This day's driving was only 173 miles, for a total of 760 miles.

Friday, 3rd April 1998. Las Vegas-Tucson.

[Joshua Tree] I was glad to be leaving Las Vegas early. I stopped briefly at for fuel in Boulder City, and then at the Hoover Dam for photos, but couldn't get a good view. I headed down highway 93 into Arizona, along I-40 for a short stretch, and then down highway 93 again, joining highway 60 before Phoenix and then down I-10 to Tucson. The section between Kingman and Wickenburg became very scenic, through a Joshua Tree forest. I wish I'd stopped for more time and to take photos, but I wanted to arrive in Tucson before the archery field closed for practice.

I arrived just in time to get some practice (there had been several flights delayed, so they allowed those arriving late to shoot), but only at the 50 metre and 30 metre distances. At the reception, I met up with some well-known archers that I have met before, and also met a well-known archer who is better known for other reasons. I had been sitting beside and exchanging the odd word with Geena Davis for a while before I realised who she was, and that was only because someone else called her by name. I don't go to the movies enough to know what she's been in, but I'm told she's a star...

The leg to Tucson was 390 miles, for a total of 1150 miles.

Saturday, 4th April 1998. Tucson.

This was the first day of the archery tournament. The longer two distances (90 metres and 70 metres) were shot this day, with the 50 and 30 metre distances on Sunday. I started out poorly, with my first practice arrows missing the target altogether. This wasn't too surprising, I had broken one of my rules and changed equipment just before the competition. What was surprising to me was how far I had to move the sight to get back on the target. Throughout the day, I felt that I was shooting good shots but not getting the results I should have. I had a clearance problem with my sight at 90m which took some time to diagnose and then fix, but I didn't get the results I knew I should be getting for 70m either.

The day also saw another classic Jay Barrs joke. Jay is quite a character, as well as being an Olympic Gold medalist. The leader board at the start of the day showed a gentleman called ``Meoff'' leading by quite a way, shooting near world-record scores. A lot of people were asking around, trying to find out who he was and where he was from, since nobody had heard of him. It turns out that his first name was ``Jack'', and he was shooting on the same target as Jay...in case you haven't twigged yet, ``Jack Meoff'' was a ficticious archer that Jay had made up, since there were five spaces on the running scoresheet and only four archers on the target. The organisers took it in good spirit, even though one of them spent a couple of hours that night searching for a non-existant scorecard!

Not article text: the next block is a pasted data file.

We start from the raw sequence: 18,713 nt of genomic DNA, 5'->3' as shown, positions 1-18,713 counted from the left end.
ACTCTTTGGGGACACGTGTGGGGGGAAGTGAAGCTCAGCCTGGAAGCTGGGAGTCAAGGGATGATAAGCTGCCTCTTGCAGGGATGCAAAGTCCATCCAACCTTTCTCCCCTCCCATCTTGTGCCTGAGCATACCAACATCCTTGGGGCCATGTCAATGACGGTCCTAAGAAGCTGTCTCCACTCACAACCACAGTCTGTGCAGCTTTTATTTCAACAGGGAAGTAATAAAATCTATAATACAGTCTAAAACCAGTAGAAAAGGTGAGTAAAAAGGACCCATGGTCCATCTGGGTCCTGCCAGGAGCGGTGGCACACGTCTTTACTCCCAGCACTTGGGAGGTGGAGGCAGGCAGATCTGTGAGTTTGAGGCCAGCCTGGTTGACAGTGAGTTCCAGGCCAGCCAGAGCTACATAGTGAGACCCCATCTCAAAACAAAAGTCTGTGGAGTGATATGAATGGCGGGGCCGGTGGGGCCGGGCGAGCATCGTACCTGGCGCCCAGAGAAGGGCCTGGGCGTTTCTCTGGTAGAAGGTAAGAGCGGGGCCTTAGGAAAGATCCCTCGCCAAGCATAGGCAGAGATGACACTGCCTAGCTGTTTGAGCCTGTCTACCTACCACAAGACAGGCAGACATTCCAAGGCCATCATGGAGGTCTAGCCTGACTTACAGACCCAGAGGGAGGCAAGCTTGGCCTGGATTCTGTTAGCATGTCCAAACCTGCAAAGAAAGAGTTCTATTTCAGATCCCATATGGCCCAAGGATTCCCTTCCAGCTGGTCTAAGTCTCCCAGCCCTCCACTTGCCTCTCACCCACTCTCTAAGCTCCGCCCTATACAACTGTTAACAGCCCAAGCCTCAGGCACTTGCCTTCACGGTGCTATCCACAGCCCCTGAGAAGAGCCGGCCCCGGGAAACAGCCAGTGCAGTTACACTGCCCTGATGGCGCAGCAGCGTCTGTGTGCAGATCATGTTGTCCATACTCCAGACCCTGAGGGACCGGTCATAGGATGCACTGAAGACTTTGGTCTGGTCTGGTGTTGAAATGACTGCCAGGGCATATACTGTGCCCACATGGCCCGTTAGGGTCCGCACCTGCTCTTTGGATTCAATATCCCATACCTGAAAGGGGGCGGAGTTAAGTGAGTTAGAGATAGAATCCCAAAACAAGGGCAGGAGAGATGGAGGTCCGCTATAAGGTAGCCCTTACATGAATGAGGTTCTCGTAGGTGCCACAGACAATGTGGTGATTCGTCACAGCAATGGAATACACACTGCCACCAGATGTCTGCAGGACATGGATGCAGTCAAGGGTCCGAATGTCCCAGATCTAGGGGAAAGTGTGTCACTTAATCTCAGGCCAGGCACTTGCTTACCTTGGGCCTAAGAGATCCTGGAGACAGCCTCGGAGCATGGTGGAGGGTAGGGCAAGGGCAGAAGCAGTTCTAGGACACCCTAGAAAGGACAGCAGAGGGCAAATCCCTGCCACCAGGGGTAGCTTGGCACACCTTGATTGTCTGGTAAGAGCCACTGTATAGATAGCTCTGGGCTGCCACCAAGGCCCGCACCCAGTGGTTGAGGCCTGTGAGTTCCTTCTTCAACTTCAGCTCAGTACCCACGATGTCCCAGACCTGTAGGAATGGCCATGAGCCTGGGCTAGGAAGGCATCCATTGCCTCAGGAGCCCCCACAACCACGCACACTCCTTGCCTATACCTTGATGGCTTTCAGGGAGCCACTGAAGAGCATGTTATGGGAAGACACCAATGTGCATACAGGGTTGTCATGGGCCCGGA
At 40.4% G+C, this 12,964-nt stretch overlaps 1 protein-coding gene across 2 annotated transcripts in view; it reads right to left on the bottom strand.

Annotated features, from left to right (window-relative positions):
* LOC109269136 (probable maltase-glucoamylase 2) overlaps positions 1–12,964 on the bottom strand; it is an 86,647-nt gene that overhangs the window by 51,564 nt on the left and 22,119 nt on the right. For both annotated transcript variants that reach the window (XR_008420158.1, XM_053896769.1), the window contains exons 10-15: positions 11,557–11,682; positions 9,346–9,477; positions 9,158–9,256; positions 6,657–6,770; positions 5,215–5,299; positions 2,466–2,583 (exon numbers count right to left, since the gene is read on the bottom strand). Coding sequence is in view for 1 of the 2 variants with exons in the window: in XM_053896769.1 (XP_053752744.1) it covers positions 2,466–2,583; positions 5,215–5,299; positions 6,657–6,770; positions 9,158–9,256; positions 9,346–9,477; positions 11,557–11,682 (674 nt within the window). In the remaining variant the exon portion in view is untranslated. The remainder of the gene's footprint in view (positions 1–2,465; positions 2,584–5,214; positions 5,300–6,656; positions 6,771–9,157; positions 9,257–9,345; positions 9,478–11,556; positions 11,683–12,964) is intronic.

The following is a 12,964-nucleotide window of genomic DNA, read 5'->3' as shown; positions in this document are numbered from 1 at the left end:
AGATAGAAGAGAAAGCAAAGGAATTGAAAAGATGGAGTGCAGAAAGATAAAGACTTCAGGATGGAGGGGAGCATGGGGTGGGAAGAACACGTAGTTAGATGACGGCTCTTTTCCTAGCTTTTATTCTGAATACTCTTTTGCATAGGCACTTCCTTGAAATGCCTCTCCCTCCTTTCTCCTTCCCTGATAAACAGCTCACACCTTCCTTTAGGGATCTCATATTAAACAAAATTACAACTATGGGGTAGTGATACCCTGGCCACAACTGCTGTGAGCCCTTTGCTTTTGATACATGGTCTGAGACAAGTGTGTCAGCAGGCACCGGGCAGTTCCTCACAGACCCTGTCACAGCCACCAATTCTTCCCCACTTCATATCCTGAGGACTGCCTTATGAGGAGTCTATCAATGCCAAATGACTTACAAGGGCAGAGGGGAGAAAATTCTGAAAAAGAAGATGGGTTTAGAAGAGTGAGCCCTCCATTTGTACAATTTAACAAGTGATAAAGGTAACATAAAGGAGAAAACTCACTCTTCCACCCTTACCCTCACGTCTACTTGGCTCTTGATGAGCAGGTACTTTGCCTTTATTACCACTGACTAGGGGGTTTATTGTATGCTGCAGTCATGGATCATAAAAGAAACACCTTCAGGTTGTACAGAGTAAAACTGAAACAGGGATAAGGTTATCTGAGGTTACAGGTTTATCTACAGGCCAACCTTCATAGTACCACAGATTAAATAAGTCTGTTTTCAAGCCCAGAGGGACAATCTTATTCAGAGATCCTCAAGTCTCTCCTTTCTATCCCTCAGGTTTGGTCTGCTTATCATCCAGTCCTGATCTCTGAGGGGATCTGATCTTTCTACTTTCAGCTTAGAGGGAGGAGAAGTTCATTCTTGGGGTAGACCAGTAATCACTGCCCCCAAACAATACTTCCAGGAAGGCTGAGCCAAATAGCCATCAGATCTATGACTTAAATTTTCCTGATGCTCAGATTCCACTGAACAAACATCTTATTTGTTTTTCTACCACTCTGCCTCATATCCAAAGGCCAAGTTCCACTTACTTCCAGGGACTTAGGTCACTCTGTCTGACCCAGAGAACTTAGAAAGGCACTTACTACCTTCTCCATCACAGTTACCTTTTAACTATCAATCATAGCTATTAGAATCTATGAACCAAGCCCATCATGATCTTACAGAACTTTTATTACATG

Sunday, 5th April 1998. Tucson.

The second day of the tournament was just as frustrating for me as the first; my sightmarks were nowhere near the practice marks, and I couldn't seem to get a group. I also wasn't helped by having to shoot my first end at 30 metres on my own in front of the whole crowd. This transpired because we were shooting the multiple spot 30m target faces, and Juan Wedel from Costa Rica accidentally shot his arrows on my target. I felt bad for Juan, because he shot three perfect inner tens, which would have put him in fourth position in the compound division. Even so, 1323 with three misses is not bad!

After the qualifying tournament was over, I got Don Rabska to take a quick look over my bow. He suggested some things I could try to re-tune the equipment, so I spent some time that evening making changes and testing them. I was glad they cut the field for the elimination round at 64, because I shot so poorly during the previous two days that I wouldn't have made a 32 cut.

Monday, 6th April 1998. Tucson-Grand Canyon.

I spent the morning shooting and watching elimination matches. Since this was a World ranking tournament, winning matches meant gaining ranking points. My changes the previous night had helped, I was shooting better scores than the previous days. In the first round, I came against Chris Jones, who I had been out to dinner with the previous three nights! We were both shooting alright in practice, but both shot poorly in the first round. Fortunately for me, I shot a little bit better and scraped through the match.

In the second round I shot against Rick McKinney, three-times world champion and twice Olympic silver medalist. After the first end, we were tied. I had a couple of weak shots in the second end, and Rick opened up a lead. I recovered in the third end, but Rick held his lead to win the match. I could have sworn that some of Rick's shots should have missed; he was exploding in all directions, but when I looked, the arrow would be in the gold. As always, it was a pleasure shooting with and talking with Rick.